Larry Elder: Gavin Newsom is in ‘serious trouble’ and he knows it
GOP California gubernatorial candidate joins ‘Gutfeld!’ to discuss education, homelessness and whether he believes Newsom will be recalled
Ballots are now being sent to voters for California’s gubernatorial recall election of embattled Gov. Gavin Newsom. In some counties, ballot drop boxes are already open and some elections offices are available for early voting, ahead of the Sept. 14 contest.
“Every county has started mailing ballots for the #2021CARecall. Remember whether you vote yes or no to recalling the Governor, you can cast a vote for a replacement candidate. Once you receive your ballot, you can complete it, seal it, sign it & return it,” the California Secretary of State’s office tweeted on Monday.
The 22 million registered voters in the nation’s most populous state are starting to receive their ballots amid a surge in campaign activity, as the Republican replacement candidates stepped up their attacks on the Democratic governor and Newsom kicked into higher gear his efforts to encourage Democrats and other supporters to cast ballots.
Newsom and his allies acknowledge that they need a strong turnout to counter Republican voters motivated to cast ballots in hopes of ousting the governor.
“We’re putting everything out on the line. Just 30 days left, and we must encourage votes.” Newsom told Latino supporters this past weekend at a get-out-the-vote event in a neighborhood on the east side of Los Angeles as he warned about the “consequential nature of this recall.”
The latest public opinion polls indicate those likely to vote in the recall contest are divided on ousting Newsom. The surveys also point to how crucial turnout will be in a state where registered Democrats greatly outnumber registered Republicans. One of the recent surveys, a UC Berkeley Institute of Governmental Studies/Los Angeles Times poll conducted three weeks ago, indicated that Republicans appear to be more motivated to cast ballots in the recall contest. Although Republicans only account for roughly a quarter of all registered voters in California, the poll suggested they made up a third of those most likely to vote in the recall election.
During a virtual get-out-the-vote conversation with California female Democratic leaders last week, Newsom warned that “those that think this thing is not close… It is.”
Newsom continued his “Vote No on the Recall” campaign swing on Monday with a stop at a union hall in San Jose.
Voters are being asked two questions on the Newsom recall ballots. The first question is whether the governor should be removed from office. If more than 50% support removing Newsom, the second question offers a list of candidates running to replace the governor. If the governor is recalled, the candidate who wins the most votes on the second question – regardless of whether it’s a majority or just a small plurality – would succeed Newsom in steering California.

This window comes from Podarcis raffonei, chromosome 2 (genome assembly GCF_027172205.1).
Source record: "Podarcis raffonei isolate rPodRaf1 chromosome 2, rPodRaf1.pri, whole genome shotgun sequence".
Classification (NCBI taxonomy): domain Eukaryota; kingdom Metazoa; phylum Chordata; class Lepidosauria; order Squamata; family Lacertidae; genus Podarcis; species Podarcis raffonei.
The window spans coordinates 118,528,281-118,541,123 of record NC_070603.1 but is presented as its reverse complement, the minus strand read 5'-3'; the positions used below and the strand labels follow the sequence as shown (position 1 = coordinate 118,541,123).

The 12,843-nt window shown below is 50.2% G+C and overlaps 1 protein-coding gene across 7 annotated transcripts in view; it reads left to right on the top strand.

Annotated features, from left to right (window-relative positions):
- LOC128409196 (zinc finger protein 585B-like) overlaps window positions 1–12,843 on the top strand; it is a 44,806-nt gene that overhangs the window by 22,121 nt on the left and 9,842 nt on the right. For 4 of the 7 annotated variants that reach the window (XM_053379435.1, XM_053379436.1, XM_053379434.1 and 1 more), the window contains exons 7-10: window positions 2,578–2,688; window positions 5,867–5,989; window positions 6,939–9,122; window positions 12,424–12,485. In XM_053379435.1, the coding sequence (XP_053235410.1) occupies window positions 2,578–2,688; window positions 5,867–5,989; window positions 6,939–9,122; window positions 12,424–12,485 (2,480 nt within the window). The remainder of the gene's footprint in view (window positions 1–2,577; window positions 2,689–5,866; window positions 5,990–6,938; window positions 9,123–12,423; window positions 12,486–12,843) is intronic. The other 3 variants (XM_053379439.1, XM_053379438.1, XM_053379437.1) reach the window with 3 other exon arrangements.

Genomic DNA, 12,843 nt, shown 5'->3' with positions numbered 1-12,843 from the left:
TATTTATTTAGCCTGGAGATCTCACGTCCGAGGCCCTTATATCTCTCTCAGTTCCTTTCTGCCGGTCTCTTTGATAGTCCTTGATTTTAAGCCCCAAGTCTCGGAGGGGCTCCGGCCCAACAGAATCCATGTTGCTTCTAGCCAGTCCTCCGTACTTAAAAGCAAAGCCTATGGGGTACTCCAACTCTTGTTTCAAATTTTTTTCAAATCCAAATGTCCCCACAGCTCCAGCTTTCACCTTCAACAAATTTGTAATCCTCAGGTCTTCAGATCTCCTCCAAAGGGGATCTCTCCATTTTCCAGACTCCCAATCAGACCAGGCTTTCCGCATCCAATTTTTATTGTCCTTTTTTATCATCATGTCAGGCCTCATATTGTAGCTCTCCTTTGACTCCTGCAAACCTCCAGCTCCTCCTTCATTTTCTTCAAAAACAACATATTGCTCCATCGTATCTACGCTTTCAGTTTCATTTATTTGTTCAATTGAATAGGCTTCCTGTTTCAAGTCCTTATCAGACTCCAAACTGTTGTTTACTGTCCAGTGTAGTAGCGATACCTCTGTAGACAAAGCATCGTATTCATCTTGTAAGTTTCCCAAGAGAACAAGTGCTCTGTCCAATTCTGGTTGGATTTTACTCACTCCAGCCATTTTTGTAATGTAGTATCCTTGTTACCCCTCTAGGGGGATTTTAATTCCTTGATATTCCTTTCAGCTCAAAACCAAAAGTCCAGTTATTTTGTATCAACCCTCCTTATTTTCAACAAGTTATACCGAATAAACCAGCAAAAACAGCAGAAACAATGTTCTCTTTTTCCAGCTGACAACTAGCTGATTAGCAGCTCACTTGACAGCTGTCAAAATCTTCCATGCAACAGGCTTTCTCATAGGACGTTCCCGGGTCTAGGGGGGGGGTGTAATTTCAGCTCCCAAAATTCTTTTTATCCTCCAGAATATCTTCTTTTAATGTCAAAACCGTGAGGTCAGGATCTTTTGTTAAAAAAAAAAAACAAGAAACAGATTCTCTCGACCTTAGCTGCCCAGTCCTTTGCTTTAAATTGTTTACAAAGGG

Most of the latest surveys indicate that conservative talk radio host Larry Elder, who jumped into the race just a month ago, is the front-runner among the gubernatorial replacement candidates.
The governor and his political team for months have framed the recall drive against him as an effort by the far right, Trump supporters, national Republicans and conservative media to oust him. So it’s no surprise they’ve been blasting Elder in recent weeks, sending out press releases, fundraising emails and social media posts highlighting Elder’s opposition to having any minimum wage and his downplaying of climate change and the nation’s issues with racial inequity.
Newsom said last week that it’s “important to focus on Larry” because he argued that Elder’s “even more extreme than Trump in many respects.”
Elder returned fire at the governor in an interview on Fox News last week, stressing, “I think he’s in serious trouble and he knows it.”
In a new ad this week, Newsom spotlighted Elder’s stance on combating the coronavirus pandemic, charging that if elected he “would eliminate vaccine mandates on Day One, threatening school closures and our recovery.”
The recall push was launched in June of last year over claims the governor mishandled the state’s response to the pandemic. The effort was fueled by the state’s COVID restrictions on businesses and houses of worship, school shutdowns and even opposition to the state’s high taxes. But the effort surged in the autumn after Newsom’s dinner at an uber-exclusive restaurant, which – at best – skirted rules imposed by the governor to prevent the spread of the coronavirus.
Republicans see the recall election as their best chance to topple a politician who has never lost an election during his years as San Francisco mayor, California lieutenant governor and now governor – and their first chance to win a statewide contest since the 2006 gubernatorial reelection victory by then-Gov. Arnold Schwarzenegger, who was a moderate Republican.
Three years earlier, Democratic Gov. Gray Davis became the second governor in U.S. history to be successfully recalled and he was succeeded by Schwarzenegger, who won the recall election. Schwarzenegger captured nearly 50% of the vote on the second question, even though he was one of 135 candidates listed on the ballot.
There are 46 replacement gubernatorial candidates on this year’s recall ballot.
Among the other major GOP contenders are former two-term San Diego Mayor Kevin Faulconer, businessman and 2018 Republican gubernatorial nominee John Cox, state assemblyman Kevin Kiley, and Caitlyn Jenner, the 1976 Olympic gold-medal-winning decathlete turned transgender rights activist and nationally known TV personality.
Former Rep. Doug Ose dropped out of the race on Tuesday after revealing that he suffered a heart attack on Sunday. His campaign statement said he is expected to make a full recovery.
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